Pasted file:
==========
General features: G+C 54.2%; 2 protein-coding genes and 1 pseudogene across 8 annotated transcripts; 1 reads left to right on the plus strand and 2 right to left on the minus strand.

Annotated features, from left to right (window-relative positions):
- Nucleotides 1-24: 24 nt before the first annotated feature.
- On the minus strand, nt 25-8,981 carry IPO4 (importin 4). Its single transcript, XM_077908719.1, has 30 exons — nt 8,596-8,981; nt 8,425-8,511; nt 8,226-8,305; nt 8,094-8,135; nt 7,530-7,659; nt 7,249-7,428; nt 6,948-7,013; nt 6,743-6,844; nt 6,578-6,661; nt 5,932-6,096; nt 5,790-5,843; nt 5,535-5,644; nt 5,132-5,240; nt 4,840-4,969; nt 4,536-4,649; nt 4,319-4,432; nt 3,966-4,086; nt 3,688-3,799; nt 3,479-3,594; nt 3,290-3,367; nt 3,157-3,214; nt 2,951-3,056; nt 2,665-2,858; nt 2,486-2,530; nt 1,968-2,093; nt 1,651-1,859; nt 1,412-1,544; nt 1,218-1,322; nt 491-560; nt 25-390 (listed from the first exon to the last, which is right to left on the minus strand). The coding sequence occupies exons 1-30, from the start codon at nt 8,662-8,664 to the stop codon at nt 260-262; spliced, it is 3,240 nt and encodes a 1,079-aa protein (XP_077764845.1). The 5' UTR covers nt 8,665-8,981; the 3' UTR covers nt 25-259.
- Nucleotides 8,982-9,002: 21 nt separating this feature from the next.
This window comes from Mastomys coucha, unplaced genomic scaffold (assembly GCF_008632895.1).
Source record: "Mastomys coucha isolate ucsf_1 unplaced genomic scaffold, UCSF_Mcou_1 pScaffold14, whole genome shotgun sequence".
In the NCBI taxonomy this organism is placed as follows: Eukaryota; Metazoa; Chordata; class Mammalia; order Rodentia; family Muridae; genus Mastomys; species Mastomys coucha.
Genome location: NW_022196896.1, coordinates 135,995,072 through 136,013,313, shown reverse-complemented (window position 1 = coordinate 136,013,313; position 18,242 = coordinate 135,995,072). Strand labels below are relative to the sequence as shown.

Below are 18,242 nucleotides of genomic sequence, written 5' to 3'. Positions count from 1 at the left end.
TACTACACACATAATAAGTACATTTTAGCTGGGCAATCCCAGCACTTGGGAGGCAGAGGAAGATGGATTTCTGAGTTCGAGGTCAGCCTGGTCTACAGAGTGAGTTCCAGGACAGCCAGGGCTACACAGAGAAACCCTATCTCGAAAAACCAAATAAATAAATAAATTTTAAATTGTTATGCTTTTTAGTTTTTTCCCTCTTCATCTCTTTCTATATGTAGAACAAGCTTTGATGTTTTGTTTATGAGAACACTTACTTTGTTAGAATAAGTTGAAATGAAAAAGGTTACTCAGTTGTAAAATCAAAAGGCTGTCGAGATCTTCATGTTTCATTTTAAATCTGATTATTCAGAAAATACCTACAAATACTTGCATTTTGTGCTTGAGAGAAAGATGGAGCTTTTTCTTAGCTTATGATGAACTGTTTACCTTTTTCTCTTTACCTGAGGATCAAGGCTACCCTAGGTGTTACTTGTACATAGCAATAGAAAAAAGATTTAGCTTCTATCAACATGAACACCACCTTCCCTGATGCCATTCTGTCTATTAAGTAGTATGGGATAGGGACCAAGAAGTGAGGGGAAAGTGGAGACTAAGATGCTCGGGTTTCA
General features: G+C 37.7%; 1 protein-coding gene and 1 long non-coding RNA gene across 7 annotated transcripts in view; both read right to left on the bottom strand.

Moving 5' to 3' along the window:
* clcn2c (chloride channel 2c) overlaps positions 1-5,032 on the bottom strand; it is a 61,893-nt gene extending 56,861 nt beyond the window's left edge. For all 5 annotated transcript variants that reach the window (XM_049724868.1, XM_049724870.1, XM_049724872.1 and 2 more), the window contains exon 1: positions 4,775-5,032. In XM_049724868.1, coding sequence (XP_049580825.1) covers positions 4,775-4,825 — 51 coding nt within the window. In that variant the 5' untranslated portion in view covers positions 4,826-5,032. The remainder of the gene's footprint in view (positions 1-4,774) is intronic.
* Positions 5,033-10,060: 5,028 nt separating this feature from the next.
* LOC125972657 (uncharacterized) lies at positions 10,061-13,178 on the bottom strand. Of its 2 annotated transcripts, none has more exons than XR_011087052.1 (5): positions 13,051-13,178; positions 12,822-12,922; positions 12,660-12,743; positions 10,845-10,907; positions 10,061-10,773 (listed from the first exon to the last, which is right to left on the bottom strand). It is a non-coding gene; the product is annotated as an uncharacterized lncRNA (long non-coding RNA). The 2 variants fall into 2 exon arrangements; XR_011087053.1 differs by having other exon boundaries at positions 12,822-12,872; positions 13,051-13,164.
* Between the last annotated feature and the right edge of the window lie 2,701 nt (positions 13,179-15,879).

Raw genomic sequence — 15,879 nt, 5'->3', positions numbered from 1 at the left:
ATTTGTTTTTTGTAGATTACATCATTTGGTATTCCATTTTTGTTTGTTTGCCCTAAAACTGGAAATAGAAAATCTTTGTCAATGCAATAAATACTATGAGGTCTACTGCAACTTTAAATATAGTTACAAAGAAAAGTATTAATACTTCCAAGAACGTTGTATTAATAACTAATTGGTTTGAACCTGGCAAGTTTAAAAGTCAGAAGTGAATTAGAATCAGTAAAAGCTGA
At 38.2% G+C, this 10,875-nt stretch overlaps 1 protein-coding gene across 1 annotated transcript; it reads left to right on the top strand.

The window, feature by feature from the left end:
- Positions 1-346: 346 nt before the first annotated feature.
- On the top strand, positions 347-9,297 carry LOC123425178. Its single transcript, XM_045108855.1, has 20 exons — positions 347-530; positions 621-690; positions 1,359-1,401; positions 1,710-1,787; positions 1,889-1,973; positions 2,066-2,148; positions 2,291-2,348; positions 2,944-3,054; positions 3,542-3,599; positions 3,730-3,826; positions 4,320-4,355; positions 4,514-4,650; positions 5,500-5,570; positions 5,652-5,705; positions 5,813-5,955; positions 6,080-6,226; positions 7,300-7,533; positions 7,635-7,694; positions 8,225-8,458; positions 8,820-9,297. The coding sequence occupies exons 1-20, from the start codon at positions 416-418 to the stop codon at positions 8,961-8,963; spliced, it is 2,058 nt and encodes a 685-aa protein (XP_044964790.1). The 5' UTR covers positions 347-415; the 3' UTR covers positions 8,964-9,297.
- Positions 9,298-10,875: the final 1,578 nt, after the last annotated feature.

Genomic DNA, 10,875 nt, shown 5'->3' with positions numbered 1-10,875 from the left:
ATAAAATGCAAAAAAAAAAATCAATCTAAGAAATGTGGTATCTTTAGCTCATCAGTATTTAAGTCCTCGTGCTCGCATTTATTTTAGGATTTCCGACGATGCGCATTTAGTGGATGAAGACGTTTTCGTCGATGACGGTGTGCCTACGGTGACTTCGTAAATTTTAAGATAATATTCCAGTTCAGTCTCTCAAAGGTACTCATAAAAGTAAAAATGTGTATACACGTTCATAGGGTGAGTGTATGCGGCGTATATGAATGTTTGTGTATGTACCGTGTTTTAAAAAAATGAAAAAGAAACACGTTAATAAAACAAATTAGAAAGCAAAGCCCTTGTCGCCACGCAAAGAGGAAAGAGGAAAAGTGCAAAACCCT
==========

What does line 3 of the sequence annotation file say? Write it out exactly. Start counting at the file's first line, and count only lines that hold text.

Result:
- Nucleotides 1-24: 24 nt before the first annotated feature.